The collaborative sharing of information across projects through Level 2 BIM certainly sounds good on paper. In reality, it relies on a level of trust that the industry has never been comfortable with

Rudi Klein

On 31 May 2011 the Cabinet Office published its Construction Strategy, mapping out the way forward for central government construction procurement. The strategy announced that the “government will require fully collaborative 3D BIM (with all project and asset information, documentation and data being electronic) as a minimum by 2016.

BIM has its provenance in the manufacturing process and production control. It has been used extensively in aircraft manufacture and shipbuilding. At Level 2, BIM is about managing production through collaboratively sharing information digitally. But when applied to the construction industry as a process tool it is akin to using a Phillips screwdriver on a slotted screw.

The traditional configuration of procurement and contractual structures in the industry and embedded attitudes to risk are a major barrier to full Level 2 implementation.

Collaborative information sharing immediately cuts across contractual boundaries. Furthermore it challenges traditional procurement approaches. Efficient and effective production management requires that information critical to delivery should be available to be shared from the outset of the planning and design processes.  

The traditional configuration of procurement and contractual structures in the industry and embedded attitudes to risk are a major barrier to full Level 2 implementation

The BIM Protocol was published by the Construction Industry Council (CIC) in February 2013. The Protocol claims that it “supports BIM working at Level 2” but this claim is questionable.  The protocol fails to address the overriding essence of Level 2 BIM, which is collaborative information sharing. In BIM jargon this is termed a common data environment (CDE).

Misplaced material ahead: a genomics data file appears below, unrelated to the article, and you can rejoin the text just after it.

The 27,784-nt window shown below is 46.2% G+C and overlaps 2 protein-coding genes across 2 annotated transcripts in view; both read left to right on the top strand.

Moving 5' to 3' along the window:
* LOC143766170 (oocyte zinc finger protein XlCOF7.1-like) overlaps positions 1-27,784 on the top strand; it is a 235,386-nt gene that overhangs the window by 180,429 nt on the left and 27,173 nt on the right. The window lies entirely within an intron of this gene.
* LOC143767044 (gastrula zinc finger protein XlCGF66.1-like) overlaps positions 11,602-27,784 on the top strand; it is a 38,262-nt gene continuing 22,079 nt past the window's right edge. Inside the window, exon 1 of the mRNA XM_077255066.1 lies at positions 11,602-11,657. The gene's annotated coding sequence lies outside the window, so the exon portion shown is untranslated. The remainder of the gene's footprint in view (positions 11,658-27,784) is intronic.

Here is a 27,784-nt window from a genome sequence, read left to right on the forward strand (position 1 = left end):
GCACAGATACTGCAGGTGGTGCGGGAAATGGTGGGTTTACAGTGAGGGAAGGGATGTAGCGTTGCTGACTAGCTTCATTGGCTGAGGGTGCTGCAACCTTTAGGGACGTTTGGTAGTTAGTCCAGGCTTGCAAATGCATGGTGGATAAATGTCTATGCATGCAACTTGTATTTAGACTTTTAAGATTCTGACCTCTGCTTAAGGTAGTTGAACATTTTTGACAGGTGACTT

PAS 1192-2: 2013 (specification for information management of the capital phase of construction projects) states the CDE is “a means of allowing information to be shared efficiently and accurately between all members of the project team - whether that information is in 2D or 3D, or indeed textual or numeric”.

Sharing and accessing information exercises production control and avoids waste from the duplication and collection of data in different and non-compatible formats. PAS 1192-2: 2013 adds: “The fundamental requirement for producing information through a collaborative activity is to share information early, and to trust the information that is being shared as well as the originator of that information.”

Is this happening? The contract clause below is not untypical.

“This Model is made available to the user for information purposes only […] The user is advised to make their own investigations and assessments as required to satisfy themselves as to the adequacy or otherwise of the Model, and the user assumes full responsibility for any loss resulting from use or inability to use the Model. 

This clause is extraordinary since it, in effect, requires the user to double-check some or all of the elements included within the relevant model (or even to re-model those elements) to reduce the risk of being liable for any loss flowing from use of the model. Moreover, it is unlikely that the user’s PI cover will extend to the unlimited and potentially far-reaching losses that could arise. So much for operating within a common data environment.

Law firm Pinsent Masons carried out a survey of experts from 70 industry bodies earlier this year. Of the respondents, 94% said that BIM required a more collaborative approach between the client and construction team; 26% cited the absence of collaboration as the most significant barrier to achieving Level 2 BIM capability; 66% were of the view that existing forms of contract were not fit for purpose in a BIM-enabled world.

To achieve the level of collaboration envisaged by Level 2, two key issues have to be addressed:

  • early supply chain involvement to facilitate information sharing from the outset of the procurement process
  • an insurance solution that facilitates information sharing without the parties having to resort to protectionist mechanisms such as disclaimers and indemnities.

BIM has the potential to transform all aspects of construction procurement and delivery by eliminating costly and wasteful activity. We should understand, however, that even at Level 2 BIM, a significant level of collaborative effort is required to achieve this.

Rudi Klein is chief executive of the Specialist Engineering Contractors Group. He was assisted on this article by Marion Rich, director of legal and contractual affairs at the BCSA, and Dr David Moore, director of engineering at the BCSA